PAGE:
Barbui and colleagues (2011) presented a review of critical concepts and produced recommendations on the management of Philadelphia-negative classical myeloproliferative neoplasms, including monitoring, response definition, first- and second-line therapy, and therapy for special issues.  Key questions were selected according the criterion of clinical relevance.  Statements were produced using a Delphi process, and 2 consensus conferences involving a panel of 21 experts appointed by the European LeukemiaNet (ELN) were convened.  Patients with polycythemia vera (PV) and essential thrombocythemia (ET) should be defined as high-risk if age is greater than 60 years or there is a history of previous thrombosis.  Risk stratification in primary myelofibrosis (PMF) should start with the International Prognostic Scoring System (IPSS) for newly diagnosed patients and dynamic IPSS for patients being seen during their disease course, with the addition of cytogenetics evaluation and transfusion status.  High-risk patients with PV should be managed with phlebotomy, low-dose aspirin, and cytoreduction, with either hydroxyurea or interferon at any age.  High-risk patients with ET should be managed with cytoreduction, using hydroxyurea at any age.  Monitoring response in PV and ET should use the ELN clinico-hematologic criteria.  Corticosteroids, androgens, erythropoiesis-stimulating agents, and immunomodulators are recommended to treat anemia of PMF, whereas hydroxyurea is the first-line treatment of PMF-associated splenomegaly.  Indications for splenectomy include symptomatic portal hypertension, drug-refractory painful splenomegaly, and frequent red blood cells transfusions.  The risk of allogeneic stem-cell transplantation-related complications is justified in transplantation-eligible patients whose median survival time is expected to be less than 5 years.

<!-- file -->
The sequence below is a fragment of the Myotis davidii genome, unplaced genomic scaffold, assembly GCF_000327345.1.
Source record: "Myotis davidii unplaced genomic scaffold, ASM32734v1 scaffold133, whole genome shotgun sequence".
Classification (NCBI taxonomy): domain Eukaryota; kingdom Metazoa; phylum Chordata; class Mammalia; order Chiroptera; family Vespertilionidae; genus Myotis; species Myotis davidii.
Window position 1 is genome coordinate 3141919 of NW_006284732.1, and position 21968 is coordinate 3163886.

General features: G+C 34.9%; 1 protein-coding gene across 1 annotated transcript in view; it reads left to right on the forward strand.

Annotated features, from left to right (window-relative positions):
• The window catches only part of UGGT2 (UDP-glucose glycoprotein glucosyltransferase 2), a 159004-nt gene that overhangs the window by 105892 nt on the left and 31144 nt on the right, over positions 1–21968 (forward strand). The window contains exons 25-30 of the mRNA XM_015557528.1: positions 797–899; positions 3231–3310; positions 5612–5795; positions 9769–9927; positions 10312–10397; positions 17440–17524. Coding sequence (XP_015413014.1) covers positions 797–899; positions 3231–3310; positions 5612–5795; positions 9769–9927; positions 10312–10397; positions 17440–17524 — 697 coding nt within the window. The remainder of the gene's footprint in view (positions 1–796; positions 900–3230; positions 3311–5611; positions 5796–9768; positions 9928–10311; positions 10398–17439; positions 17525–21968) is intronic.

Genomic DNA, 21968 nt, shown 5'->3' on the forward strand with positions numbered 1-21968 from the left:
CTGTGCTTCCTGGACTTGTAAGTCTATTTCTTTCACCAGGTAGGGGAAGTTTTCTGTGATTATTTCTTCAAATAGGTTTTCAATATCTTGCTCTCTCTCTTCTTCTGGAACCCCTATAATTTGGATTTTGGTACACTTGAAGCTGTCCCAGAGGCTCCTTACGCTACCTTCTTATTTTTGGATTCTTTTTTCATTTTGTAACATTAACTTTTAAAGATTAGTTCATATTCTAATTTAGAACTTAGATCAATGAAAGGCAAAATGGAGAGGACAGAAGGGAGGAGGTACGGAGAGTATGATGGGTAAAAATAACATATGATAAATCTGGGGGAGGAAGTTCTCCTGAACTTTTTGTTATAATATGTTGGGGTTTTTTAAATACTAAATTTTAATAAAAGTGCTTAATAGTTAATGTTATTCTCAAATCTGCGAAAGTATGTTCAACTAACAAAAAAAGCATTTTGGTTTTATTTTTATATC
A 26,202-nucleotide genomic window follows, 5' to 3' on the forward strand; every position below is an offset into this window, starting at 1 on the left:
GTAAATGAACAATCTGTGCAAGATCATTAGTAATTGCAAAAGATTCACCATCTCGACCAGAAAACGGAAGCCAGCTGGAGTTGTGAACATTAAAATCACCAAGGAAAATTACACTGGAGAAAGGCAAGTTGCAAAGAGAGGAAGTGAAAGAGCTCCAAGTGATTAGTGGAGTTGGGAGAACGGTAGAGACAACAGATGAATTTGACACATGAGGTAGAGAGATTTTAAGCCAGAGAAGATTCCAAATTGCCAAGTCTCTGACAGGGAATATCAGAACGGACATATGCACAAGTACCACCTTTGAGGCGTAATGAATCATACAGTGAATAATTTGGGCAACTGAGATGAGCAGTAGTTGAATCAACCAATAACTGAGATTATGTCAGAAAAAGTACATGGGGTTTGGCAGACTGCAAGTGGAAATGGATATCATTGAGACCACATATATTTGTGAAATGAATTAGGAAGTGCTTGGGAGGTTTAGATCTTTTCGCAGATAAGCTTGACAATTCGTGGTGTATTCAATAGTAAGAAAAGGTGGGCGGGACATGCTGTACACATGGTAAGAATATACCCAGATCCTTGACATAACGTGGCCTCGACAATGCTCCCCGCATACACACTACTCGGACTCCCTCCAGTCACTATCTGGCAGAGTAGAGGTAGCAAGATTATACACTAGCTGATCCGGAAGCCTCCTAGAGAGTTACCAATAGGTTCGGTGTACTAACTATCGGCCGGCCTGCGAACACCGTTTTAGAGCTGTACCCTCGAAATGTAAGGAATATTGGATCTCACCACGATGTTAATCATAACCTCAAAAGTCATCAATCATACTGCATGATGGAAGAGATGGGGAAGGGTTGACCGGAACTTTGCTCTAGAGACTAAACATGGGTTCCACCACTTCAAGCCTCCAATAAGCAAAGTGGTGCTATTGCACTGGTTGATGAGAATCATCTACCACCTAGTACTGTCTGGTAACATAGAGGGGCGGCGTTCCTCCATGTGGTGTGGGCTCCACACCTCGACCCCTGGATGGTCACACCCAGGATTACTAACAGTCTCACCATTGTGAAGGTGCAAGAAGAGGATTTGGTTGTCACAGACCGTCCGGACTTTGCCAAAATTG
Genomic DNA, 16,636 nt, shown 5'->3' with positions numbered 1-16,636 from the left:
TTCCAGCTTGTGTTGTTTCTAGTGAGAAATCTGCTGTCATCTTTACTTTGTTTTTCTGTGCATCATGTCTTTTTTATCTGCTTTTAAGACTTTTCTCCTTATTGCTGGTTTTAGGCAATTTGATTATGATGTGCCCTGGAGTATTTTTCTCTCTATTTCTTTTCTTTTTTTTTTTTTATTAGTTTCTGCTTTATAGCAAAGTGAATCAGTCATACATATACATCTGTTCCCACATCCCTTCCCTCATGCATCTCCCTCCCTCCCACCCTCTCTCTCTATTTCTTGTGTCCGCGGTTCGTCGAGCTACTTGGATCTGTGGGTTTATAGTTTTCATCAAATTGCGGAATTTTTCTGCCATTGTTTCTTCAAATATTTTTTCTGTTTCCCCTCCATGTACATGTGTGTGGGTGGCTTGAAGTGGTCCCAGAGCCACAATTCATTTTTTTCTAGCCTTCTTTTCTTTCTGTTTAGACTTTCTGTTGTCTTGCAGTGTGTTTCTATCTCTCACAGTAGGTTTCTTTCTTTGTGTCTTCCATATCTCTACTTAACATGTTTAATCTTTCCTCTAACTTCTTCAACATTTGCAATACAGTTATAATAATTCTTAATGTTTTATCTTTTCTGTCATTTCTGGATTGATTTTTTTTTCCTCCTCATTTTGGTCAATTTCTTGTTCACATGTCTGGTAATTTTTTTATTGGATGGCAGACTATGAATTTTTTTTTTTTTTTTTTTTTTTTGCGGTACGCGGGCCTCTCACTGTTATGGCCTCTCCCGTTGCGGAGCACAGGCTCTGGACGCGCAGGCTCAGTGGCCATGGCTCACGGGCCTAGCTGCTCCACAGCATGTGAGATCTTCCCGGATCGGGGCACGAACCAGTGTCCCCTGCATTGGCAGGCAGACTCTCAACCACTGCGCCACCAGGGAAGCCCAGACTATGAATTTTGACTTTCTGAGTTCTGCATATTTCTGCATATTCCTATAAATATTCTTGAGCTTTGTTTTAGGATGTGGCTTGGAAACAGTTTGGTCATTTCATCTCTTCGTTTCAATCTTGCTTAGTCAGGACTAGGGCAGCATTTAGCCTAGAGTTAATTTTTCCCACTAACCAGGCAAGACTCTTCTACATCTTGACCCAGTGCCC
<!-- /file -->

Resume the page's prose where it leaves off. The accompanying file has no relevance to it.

Tefferi (2012) stated that PV and ET are myelo-proliferative neoplasms (MPN) primarily characterized by erythrocytosis and thrombocytosis, respectively.  Other disease features include leukocytosis, splenomegaly, thrombo-hemorrhagic complications, vasomotor disturbances, pruritus, and a small risk of disease progression into acute myeloid leukemia or myelofibrosis.  Almost all patients with PV harbor a JAK2 mutation.  When PV is suspected, the presence of a JAK2 mutation confirms the diagnosis and its absence, combined with normal or increased serum erythropoietin level, excludes the diagnosis.  Differential diagnosis of ET had to include chronic myelogenous leukemia and pre-fibrotic myelofibrosis.  A JAK2 mutation is found in approximately 60 % of patients with ET.  Current risk stratification in PV and ET is designed to estimate the likelihood of thrombotic complications: high-risk is defined by the presence of age greater than 60 years or presence of thrombosis history; low-risk is defined by the absence of both of these 2 risk factors.  Presence of extreme thrombocytosis (platelet count greater than 1,000 × 10(9)/L) might be associated with acquired von Willebrand syndrome (AvWS) and, therefore, risk of bleeding.  Risk factors for shortened survival in both PV and ET include advanced age, leukocytosis, and history of thrombosis.  Survival is near-normal in ET and reasonably long in PV.  The 10-year risk of leukemic/fibrotic transformation is less than 1 %/1 % in ET and less than 3 %/10 % in PV.  In contrast, the risk of thrombosis exceeds 20 %.  The main goal of therapy is therefore to prevent thrombo-hemorrhagic complications and this is effectively and safely accomplished by the use of low-dose aspirin (PV and ET), phlebotomy (PV), and hydroxyurea (high-risk PV and ET).  Treatment with busulfan or interferon-α is usually effective in hydroxyurea failures.  Screening for clinically significant AvWS is recommended before administrating aspirin in the presence of extreme thrombocytosis.